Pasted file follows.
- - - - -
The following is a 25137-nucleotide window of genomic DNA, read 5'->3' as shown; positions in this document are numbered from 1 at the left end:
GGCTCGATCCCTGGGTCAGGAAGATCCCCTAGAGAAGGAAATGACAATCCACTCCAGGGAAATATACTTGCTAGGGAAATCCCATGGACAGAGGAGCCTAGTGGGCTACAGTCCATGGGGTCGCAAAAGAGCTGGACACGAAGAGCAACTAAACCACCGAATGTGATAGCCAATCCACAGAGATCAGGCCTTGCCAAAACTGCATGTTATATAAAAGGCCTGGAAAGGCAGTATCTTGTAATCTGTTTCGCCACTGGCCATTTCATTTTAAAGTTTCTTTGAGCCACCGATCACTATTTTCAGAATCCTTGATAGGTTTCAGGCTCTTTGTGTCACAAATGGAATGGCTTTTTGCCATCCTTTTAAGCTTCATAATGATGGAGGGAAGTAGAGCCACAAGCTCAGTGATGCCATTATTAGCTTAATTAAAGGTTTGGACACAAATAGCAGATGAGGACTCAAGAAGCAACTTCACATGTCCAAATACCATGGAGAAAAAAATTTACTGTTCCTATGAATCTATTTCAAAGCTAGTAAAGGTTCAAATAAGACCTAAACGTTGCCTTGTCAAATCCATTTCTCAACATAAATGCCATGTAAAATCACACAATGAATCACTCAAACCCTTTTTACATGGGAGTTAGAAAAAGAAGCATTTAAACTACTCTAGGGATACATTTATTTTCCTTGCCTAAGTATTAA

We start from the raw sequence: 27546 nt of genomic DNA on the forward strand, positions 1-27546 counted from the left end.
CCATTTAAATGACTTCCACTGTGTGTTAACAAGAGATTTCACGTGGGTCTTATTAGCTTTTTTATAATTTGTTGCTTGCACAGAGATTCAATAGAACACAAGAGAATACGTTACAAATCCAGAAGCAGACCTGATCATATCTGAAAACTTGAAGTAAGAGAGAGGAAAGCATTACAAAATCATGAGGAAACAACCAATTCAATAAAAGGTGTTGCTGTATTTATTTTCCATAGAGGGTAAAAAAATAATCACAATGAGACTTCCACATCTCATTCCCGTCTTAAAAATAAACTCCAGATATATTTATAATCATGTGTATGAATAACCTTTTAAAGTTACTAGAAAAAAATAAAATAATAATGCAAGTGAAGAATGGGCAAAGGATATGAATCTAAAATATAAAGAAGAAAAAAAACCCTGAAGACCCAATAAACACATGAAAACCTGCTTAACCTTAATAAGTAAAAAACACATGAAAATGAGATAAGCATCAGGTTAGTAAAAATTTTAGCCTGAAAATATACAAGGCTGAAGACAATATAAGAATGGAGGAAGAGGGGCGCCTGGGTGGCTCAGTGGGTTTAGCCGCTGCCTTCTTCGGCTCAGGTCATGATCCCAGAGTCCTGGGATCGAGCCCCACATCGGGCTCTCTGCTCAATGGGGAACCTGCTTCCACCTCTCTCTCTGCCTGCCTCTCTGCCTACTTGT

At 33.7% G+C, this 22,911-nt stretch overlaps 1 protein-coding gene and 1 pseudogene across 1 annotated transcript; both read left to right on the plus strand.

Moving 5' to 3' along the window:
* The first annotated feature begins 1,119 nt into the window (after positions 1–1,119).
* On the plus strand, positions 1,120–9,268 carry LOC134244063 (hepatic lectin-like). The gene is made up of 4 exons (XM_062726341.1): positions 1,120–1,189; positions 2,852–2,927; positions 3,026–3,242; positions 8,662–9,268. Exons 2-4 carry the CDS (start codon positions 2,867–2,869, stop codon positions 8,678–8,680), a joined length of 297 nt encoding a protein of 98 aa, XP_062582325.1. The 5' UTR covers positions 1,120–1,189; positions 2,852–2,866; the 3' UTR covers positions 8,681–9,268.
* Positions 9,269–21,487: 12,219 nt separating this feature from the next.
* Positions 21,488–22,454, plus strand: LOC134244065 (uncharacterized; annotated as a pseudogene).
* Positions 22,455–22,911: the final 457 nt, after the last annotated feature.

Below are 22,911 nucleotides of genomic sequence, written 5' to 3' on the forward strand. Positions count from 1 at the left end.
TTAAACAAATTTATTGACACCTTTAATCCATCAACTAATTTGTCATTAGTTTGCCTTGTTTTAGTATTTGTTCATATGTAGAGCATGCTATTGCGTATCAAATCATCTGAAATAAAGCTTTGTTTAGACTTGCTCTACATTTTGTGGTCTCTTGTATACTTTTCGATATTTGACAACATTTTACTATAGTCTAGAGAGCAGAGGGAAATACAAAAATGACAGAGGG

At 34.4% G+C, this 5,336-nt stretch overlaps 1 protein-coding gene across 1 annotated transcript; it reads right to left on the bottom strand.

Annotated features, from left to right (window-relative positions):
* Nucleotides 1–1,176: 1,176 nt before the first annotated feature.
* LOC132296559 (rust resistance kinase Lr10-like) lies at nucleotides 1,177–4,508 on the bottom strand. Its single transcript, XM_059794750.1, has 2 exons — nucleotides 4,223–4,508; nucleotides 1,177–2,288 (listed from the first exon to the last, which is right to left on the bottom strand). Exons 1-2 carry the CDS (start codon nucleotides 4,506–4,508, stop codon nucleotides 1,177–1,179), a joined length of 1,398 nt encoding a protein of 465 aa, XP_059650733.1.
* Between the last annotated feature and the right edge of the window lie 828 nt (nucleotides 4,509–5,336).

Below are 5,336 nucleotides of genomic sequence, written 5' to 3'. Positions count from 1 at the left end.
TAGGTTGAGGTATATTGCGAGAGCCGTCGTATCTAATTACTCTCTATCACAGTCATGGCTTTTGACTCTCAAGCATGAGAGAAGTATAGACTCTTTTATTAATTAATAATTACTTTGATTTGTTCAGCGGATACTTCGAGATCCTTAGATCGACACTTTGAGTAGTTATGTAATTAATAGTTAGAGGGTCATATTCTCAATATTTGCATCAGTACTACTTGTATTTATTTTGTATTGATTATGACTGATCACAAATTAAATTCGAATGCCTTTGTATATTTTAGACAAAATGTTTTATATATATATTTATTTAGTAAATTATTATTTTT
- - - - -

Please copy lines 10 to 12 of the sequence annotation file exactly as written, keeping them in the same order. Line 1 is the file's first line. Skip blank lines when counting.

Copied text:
* Positions 21,488–22,454, plus strand: LOC134244065 (uncharacterized; annotated as a pseudogene).
* Positions 22,455–22,911: the final 457 nt, after the last annotated feature.

Below are 22,911 nucleotides of genomic sequence, written 5' to 3' on the forward strand. Positions count from 1 at the left end.